How to prevent metal corrosion

What causes corrosion?

Corrosion is the process where metal degrades as it comes into physical contact with a gas or liquid. This contact causes an electrochemical reaction which results in oxidisation on the metal’s surface and is often visible to the naked eye. Most metals are susceptible to corrosion.

Metals are used extensively in harsh environments such as automotive, marine, construction, mining, nuclear, and oil and gas industries, as well as in almost every aspect of daily life. Corrosion can have a catastrophic effect if the materials in use degrade and become unfit for purpose which means there are important safety, legal, and financial implications of metal corrosion and degradation of materials.

Types of corrosion.

Corrosion Engineering, authored in 1967 by Mars Fontana and Norbert Greene, identified eight forms of corrosion; these included general attack corrosion, localised corrosion, and environmental cracking. The most frequently encountered form of corrosion in metals is general attack corrosion where an electrochemical reaction affects the surface of the metal causing it to break down. Once the surface is broken down, the metal weakens which brings about its ultimate failure.

Preventing corrosion.

Choosing the correct metal

One of the easiest ways to prevent corrosion is to select the most appropriate metal for the job. Aluminium and stainless steel are both corrosion resistant. Aluminium does not corrode because it has protection from the oxide layer which occurs naturally, and stainless steel is resistant to corrosion because of the addition of chromium to the alloy. Chromium protects the material by creating a film which prevents gas or liquid from coming in to contact with the surface. Other alloys, such as aluminium alloy, can be protected by anodising. This is where a thick aluminium oxide layer is created by a process of controlled oxidisation.

Cathodic or anodic protection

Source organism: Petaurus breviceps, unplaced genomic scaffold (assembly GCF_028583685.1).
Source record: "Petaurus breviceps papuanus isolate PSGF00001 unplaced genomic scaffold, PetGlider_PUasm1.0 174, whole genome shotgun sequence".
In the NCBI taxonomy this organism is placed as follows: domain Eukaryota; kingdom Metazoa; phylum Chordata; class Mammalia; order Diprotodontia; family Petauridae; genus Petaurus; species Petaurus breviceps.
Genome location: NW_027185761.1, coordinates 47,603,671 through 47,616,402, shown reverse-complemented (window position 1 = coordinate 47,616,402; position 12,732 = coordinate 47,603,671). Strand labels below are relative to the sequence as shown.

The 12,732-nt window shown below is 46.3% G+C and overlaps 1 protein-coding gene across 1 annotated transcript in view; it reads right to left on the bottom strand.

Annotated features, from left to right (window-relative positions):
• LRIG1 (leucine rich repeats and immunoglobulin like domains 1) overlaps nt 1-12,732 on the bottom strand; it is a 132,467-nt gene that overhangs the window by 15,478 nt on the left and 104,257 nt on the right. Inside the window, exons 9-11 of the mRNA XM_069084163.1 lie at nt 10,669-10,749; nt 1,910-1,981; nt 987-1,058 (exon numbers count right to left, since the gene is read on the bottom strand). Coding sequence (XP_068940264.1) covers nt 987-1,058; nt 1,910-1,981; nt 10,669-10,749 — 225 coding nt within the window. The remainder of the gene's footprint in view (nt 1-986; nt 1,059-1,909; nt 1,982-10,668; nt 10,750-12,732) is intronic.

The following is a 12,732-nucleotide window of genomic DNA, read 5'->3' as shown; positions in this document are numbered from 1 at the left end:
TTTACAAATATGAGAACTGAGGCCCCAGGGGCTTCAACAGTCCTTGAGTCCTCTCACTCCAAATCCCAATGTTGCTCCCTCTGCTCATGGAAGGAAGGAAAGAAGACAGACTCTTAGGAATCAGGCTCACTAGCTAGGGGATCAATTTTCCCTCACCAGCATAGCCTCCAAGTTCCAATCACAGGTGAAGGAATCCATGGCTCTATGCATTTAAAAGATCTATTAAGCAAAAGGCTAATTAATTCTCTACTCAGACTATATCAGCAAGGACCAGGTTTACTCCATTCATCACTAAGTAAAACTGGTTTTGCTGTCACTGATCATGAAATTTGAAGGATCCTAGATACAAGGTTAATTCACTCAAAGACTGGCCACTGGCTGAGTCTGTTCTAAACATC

Protection from corrosion through cathodic or anodic methods are collectively known as ‘sacrificial coatings.’ This is where the base metal is coated with another metal that is more - or less - susceptible to corrosion.

To protect metals cathodically, a base metal such as steel is galvanised with another metal like zinc. Zinc is a metal that corrodes faster than steel so when oxidisation of the zinc takes place, oxidisation of the steel is inhibited; because the zinc oxidises first, the zinc is sacrificed and the steel benefits from its protection. This process of protection is useful for metals used in pipelines and in marine and oil industries.

With anodic protection, a less active metal is used to coat the important base metal. Tin is a less active metal than steel and oxidises at a slower rate than steel. The steel will be protected from oxidisation as long as the tin coating remains in place, as the tin is the first line of defence.

Paint or powder coatings

Paint or powder coatings are the most cost-effective way of preventing corrosion of metals. The paint or powder creates a barrier between the metal and the corrosive gas or liquid. Powder coatings can be applied to aluminium, steel, bronze, copper, brass, or titanium and are available in a range of presentations including acrylic, epoxy, and polyester. The powder coating is applied by spraying it on to clean metal then heating the metal until the powder fuses with it, the resulting finish is a clean, smooth surface that gives protection over a lengthy period. 

Corrosion inhibitors

Corrosion inhibitors chemically suppress corrosion and are applied either as a protective surface coating or as a solution that creates a chemical reaction to form a film on the surface of the metal to prevent oxidisation. Protective coatings include metal oxides which are applied by a process called passivation. Corrosion inhibitors are most commonly used commercially in the manufacture of vehicle chassis and should be applied to both inner and outer faces of the metal to ensure maximum protection.

Maintenance and monitoring

Monitoring the condition of metals, especially those being used in harsh environments, can help to prevent corrosion. Regular inspection and monitoring of the surface condition, looking for cracks and pitting, alongside a proactive maintenance programme can extend the lifespan of metals in use. Treatments can be applied or components replaced before long term damage to structures or component parts takes place.

Environmental corrosion protection

Corrosion can be prevented or reduced by calculated environmental measures. When measures are taken to control aggressive environments, the chemical reactions that cause corrosion can be dramatically reduced. Measures to reduce the threat of corrosion can include controlling other external chemicals and reducing the exposure to saline solutions. By ensuring the correct metal is selected for a particular job, or that the grade chosen has the chemical properties suited to use in a particular environment, damage to structures can be minimised or avoided. Taking the time to research the correct grade can save valuable metal resources, time, and money.

If you would like to find out more about metal grades, check out our in-depth technical guides here.